During a Biblical seven years in the middle of the nineteenth century, fully a quarter of Ireland's citizens either perished from starvation or emigrated in what came to be known as Gorta Mor, the Great Hunger. Waves of hungry peasants fled across the Atlantic to the United States, with so many dying en route that it was said, "you could walk dry shod to America on their bodies." In this sweeping history Ireland's best-known historian, Tim Pat Coogan, tackles the dark history of the Irish Famine and argues that it constituted one of the first acts of genocide. In what The Boston Globe calls "his greatest achievement," Coogan shows how the British government hid behind the smoke screen of laissez faire economics, the invocation of Divine Providence and a carefully orchestrated publicity campaign, allowing more than a million people to die agonizing deaths and driving a further million into emigration. Unflinching in depicting the evidence, Coogan presents a vivid and horrifying picture of a catastrophe that that shook the nineteenth century and finally calls to account those responsible.
About the Author
Tim Pat Coogan is Ireland's best-known historical writer. His 1990 biography of Michael Collins rekindled widespread interest in the revolutionary era. He is also the author of The IRA, Long Fellow, Long Shadow, Wherever Green is Worn, and The Famine Plot.
“Many intriguing points [are] made in this book…Coogan's pages spark and sputter with a deep, lingering, well-cherished rage.” —Peter Behrens, The Washington Post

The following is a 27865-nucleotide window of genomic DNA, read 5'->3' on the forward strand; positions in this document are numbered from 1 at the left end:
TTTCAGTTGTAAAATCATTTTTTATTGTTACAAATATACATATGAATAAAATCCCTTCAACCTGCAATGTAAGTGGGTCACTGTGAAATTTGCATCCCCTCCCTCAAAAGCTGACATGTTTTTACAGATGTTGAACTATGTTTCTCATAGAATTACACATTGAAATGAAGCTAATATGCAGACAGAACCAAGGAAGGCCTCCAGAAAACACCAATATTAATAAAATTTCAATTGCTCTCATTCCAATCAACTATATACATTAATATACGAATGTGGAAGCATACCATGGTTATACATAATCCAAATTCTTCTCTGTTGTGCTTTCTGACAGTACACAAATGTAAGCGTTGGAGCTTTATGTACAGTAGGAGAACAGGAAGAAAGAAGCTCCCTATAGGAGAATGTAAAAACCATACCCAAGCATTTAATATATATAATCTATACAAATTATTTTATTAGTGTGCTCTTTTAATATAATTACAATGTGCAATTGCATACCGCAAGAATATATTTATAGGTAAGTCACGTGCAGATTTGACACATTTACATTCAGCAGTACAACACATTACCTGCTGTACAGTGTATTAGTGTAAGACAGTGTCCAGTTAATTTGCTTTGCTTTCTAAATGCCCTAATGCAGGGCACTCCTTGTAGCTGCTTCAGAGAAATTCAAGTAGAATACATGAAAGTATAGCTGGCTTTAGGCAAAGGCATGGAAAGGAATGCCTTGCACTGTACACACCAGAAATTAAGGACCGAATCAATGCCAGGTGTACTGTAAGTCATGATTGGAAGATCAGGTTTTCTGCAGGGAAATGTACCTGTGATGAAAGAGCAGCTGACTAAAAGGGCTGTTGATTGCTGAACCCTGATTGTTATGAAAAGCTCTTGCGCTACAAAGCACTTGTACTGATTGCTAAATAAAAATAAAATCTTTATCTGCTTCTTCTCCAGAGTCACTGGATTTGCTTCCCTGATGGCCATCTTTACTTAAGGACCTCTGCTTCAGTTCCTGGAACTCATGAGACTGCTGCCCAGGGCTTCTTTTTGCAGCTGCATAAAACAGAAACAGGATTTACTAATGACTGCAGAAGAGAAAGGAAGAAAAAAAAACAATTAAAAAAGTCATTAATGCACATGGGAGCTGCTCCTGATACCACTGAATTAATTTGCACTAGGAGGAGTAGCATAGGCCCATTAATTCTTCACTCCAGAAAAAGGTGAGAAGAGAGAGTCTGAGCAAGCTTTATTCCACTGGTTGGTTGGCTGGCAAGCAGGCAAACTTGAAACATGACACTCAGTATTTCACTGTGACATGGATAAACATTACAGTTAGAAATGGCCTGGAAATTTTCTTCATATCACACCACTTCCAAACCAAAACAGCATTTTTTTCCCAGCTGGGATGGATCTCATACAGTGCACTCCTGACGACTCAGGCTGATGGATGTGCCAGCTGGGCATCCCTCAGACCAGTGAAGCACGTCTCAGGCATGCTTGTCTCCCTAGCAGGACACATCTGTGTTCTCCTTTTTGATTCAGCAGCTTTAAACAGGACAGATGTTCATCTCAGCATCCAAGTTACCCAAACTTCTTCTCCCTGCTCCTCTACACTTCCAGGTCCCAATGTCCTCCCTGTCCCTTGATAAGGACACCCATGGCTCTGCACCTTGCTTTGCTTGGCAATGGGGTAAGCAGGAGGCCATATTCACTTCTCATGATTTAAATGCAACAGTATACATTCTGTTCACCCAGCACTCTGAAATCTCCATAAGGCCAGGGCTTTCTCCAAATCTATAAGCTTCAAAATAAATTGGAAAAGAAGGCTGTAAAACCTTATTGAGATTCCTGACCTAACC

“To many, Mr. Coogan… [is the] voice of modern Irish history… makes a compelling case for why we should revisit our current understanding of [the famine].” —The Economist
“Coogan's insistent examining of the moral dimensions of that nation's policies, and how they fueled the horrors on the ground, represents his greatest contribution to the voluminous scholarship on the Irish famine, and is this book's greatest strength.” —The Boston Globe
“In disturbingly graphic images and compelling language based on true stories from the Famine archives and peppered with his own perspective, Coogan captures the utter devastation wrought by Ireland's greatest ecological disaster which reduced the population by one fourth.” —Irish Edition
“The best part is that it did such a good job at keeping me interested that I'm eager to read on and learn more.” —Fingers and Prose
“Coogan makes no bones about accusing the government of the day of "a genocidal intent" ... His writing on Ireland's past is intelligent and accessible to a large readership.” —BBC History Magazine